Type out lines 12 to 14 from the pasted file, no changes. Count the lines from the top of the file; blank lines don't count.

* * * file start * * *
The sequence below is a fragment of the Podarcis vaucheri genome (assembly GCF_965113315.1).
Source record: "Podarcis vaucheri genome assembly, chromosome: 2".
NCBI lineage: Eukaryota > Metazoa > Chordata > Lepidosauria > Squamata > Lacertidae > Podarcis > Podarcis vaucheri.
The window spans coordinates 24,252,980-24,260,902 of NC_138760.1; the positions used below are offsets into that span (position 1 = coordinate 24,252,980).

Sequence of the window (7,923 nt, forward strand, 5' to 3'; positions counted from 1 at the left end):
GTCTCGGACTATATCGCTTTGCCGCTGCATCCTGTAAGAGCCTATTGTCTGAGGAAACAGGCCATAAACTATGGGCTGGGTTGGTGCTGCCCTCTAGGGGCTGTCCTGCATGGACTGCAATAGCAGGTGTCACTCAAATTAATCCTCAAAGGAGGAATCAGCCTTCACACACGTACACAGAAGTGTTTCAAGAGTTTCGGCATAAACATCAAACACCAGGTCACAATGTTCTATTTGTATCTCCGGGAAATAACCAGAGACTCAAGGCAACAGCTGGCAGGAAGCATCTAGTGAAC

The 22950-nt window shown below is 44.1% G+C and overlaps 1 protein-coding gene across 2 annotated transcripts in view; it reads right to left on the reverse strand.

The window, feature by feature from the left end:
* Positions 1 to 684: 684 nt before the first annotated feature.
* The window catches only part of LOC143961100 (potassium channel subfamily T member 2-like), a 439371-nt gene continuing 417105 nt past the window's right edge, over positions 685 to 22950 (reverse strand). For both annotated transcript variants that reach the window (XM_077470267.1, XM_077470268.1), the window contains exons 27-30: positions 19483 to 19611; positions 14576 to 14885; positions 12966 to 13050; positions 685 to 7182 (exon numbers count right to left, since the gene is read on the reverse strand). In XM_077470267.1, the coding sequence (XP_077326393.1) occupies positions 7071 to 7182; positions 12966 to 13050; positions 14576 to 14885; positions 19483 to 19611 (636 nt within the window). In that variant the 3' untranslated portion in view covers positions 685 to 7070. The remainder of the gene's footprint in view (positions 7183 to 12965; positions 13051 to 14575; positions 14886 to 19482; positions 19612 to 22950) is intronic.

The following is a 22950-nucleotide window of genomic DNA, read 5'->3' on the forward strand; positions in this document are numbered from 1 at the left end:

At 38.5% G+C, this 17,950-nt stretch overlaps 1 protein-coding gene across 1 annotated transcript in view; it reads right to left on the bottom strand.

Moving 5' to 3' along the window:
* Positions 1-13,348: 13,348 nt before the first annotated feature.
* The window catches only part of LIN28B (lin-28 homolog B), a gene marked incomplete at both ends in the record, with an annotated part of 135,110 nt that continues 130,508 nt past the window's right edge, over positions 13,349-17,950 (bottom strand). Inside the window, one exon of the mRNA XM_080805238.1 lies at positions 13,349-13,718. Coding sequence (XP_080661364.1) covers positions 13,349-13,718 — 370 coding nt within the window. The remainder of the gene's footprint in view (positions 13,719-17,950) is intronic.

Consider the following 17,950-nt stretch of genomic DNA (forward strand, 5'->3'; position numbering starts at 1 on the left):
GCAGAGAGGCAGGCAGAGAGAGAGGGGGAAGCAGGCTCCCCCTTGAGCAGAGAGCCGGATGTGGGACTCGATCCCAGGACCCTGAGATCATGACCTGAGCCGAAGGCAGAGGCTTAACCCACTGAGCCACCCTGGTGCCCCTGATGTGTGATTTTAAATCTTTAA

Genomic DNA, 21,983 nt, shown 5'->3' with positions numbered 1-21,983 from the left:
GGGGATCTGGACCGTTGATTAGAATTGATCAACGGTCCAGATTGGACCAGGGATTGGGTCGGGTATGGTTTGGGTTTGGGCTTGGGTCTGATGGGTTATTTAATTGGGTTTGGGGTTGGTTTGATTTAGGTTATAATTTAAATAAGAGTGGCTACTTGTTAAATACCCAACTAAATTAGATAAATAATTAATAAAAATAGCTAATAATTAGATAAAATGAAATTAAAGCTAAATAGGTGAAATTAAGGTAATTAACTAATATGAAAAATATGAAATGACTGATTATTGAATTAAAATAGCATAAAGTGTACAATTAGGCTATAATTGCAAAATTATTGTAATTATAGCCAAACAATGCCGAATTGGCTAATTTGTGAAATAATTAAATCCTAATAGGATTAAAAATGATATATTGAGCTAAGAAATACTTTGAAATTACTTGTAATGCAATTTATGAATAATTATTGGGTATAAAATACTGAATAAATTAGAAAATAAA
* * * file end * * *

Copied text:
At 38.5% G+C, this 17,950-nt stretch overlaps 1 protein-coding gene across 1 annotated transcript in view; it reads right to left on the bottom strand.

Moving 5' to 3' along the window:
* Positions 1-13,348: 13,348 nt before the first annotated feature.